A soft but thorough take on the life and legacy of the neurotic, brilliant designer. Born in 1936 into a French...



A soft but thorough take on the life and legacy of the neurotic, brilliant designer. Born in 1936 into a French upper-middle-class family in the Algerian town of Oran, Yves Saint Laurent was a slight, quiet boy tormented by his classmates. As a teenager, he dreamed of designing theater sets, but a fashion design contest in Paris-Match prompted him to submit some sketches; he won third place. In Paris, fate led him to an assistant's position at Dior. The famous designer died unexpectedly in 1957 and Saint Laurent, at the age of 21, became the firm's principal designer. He spent the next several decades shocking and moving the public, shifting hemlines several inches from one season to the next, offering his unorthodox takes on the Beat movement, Pop Art, and hippie culture, mingling elegance and comfort in his designs. Guided by Saint Laurent's tyrannical lover, Pierre Berg‚, the company, despite numerous setbacks, was built into a multimillion-dollar enterprise. Saint Laurent's loyal clients included Catherine Deneuve, Bianca Jagger, and Marie-H‚l≤ne Rothschild. Things began to go wrong when, in his early 30s, Saint Laurent became addicted to a variety of drugs; they left him a nervous, strung-out wreck and made him a chronic habitu‚ of sanitariums. His collections deteriorated; even a brief resurgence in 1990 could not halt Saint Laurent's withdrawal from the limelight. He is now, the book suggests, largely a recluse. Unfortunately, while Rawsthorn, who has covered fashion and other industries for the Financial Times of London, offers a fact-filled narrative, she never convincingly grasps her subject's personality. She is clearly more comfortable dealing with the world in which Saint Laurent moved, and the great internal changes in the fashion business over the last several decades, than with his character. Yet her study fails to catch the verve and transcendent quality inherent in Saint Laurent's best work. A frustrating and dispassionate study of an enigmatic figure and his glamorous and decadent milieu.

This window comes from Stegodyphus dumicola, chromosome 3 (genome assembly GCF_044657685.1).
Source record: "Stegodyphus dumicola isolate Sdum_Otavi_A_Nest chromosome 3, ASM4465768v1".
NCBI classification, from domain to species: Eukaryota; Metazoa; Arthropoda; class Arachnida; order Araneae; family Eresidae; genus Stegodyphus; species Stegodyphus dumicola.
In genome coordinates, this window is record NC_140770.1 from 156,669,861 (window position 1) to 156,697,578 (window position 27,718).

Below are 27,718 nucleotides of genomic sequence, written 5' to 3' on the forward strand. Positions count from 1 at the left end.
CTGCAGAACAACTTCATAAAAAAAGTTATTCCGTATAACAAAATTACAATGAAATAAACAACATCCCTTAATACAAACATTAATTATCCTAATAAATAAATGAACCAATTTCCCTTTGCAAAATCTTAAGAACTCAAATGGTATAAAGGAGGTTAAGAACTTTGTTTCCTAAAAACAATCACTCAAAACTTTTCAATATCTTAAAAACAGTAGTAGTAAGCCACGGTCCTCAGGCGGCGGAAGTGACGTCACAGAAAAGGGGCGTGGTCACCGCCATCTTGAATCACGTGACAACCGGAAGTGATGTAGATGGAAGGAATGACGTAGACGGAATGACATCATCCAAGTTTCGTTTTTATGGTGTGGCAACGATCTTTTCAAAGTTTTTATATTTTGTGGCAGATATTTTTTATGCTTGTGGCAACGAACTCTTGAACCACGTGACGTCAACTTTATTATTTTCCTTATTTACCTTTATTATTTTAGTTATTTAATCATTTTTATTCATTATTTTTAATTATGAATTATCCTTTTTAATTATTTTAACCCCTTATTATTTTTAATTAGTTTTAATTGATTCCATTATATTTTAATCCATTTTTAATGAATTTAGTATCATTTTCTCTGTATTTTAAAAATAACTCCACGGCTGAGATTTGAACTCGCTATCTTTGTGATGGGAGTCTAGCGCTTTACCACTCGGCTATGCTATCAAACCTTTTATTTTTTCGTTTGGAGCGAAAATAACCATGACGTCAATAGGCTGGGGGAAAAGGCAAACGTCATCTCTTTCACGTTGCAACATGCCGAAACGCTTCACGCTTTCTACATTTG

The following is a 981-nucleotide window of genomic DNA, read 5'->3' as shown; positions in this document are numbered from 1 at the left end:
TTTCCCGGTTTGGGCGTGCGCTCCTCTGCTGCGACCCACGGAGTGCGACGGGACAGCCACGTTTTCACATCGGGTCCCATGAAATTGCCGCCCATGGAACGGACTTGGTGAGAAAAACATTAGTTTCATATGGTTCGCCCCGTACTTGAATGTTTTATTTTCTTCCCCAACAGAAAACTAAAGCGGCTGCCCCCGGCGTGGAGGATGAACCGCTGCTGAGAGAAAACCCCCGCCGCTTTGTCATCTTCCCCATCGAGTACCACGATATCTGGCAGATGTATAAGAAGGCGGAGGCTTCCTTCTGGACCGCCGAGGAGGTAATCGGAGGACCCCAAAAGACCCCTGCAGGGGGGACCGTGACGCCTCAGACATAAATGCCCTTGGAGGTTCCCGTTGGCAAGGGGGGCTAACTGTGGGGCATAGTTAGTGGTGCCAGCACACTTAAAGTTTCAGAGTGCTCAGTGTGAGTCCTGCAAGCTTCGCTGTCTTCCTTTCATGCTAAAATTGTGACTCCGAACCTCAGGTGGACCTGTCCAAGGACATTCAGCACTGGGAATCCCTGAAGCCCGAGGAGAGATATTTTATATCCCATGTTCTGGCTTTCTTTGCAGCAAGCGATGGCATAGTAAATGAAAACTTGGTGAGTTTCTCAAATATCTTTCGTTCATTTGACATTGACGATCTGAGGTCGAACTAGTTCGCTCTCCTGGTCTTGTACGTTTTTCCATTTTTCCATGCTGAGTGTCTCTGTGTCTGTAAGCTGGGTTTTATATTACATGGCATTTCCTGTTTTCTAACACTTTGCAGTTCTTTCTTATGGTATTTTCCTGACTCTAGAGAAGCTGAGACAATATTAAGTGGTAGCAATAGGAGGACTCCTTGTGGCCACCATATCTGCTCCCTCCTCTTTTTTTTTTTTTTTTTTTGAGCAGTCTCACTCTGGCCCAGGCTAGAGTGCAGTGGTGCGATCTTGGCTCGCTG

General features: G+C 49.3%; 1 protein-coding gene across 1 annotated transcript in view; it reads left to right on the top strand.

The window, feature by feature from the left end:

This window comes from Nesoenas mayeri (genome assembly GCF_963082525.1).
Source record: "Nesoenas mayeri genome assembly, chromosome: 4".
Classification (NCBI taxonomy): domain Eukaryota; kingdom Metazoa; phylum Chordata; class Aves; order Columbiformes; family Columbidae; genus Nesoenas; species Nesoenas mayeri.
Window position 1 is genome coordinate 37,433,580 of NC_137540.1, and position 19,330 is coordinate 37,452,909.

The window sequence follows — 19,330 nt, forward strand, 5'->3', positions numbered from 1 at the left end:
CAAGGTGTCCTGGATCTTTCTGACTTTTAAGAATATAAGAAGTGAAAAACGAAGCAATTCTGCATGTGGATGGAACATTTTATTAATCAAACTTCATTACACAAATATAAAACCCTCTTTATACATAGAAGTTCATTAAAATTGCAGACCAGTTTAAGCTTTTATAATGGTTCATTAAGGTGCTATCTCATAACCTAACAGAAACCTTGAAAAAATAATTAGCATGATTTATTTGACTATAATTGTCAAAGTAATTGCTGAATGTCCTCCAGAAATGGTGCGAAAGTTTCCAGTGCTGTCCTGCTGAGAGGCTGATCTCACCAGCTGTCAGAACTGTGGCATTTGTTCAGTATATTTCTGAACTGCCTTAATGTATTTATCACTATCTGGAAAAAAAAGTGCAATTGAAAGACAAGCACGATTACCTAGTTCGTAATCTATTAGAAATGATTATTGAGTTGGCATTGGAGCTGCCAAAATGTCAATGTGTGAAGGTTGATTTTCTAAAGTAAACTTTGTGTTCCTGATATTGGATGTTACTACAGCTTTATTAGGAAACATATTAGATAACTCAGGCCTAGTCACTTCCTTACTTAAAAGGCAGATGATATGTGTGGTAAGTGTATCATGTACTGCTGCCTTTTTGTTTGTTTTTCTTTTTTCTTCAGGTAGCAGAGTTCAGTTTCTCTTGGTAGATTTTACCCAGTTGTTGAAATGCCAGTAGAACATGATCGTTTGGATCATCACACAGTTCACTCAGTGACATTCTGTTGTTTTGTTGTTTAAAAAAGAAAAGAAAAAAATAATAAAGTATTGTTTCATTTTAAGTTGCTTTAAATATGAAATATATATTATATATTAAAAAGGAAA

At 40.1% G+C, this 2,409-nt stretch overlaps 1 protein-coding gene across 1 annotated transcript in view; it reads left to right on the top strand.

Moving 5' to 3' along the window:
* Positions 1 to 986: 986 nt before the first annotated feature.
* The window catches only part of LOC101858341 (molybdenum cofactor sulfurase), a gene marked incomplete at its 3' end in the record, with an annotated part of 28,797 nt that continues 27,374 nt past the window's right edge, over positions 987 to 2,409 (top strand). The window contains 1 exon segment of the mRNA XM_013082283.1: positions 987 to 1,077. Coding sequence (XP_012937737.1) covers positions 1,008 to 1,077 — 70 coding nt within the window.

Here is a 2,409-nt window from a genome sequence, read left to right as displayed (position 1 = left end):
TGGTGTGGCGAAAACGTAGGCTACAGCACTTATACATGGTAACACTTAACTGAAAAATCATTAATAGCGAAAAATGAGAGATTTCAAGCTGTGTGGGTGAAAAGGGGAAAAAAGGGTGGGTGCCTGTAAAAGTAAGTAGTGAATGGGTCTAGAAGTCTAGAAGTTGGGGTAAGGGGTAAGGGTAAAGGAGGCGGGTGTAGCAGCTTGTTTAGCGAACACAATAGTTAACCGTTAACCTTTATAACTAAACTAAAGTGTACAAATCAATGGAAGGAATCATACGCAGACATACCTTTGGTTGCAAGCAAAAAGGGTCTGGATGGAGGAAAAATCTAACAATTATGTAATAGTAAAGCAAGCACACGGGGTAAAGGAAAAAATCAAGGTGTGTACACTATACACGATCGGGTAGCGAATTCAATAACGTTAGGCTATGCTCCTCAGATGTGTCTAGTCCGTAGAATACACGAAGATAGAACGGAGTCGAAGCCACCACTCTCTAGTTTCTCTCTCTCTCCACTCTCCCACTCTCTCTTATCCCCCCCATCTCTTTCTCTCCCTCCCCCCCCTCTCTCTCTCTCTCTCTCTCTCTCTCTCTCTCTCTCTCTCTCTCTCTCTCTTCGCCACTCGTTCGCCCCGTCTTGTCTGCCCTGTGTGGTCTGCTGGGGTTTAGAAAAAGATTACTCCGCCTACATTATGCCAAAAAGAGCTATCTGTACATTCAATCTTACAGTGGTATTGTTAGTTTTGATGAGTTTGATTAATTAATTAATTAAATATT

Pub Date: Jan. 7, 1997


Page Count: 400

Publisher: Talese/Doubleday

Review Posted Online: N/A

Kirkus Reviews Issue: Dec. 1, 1996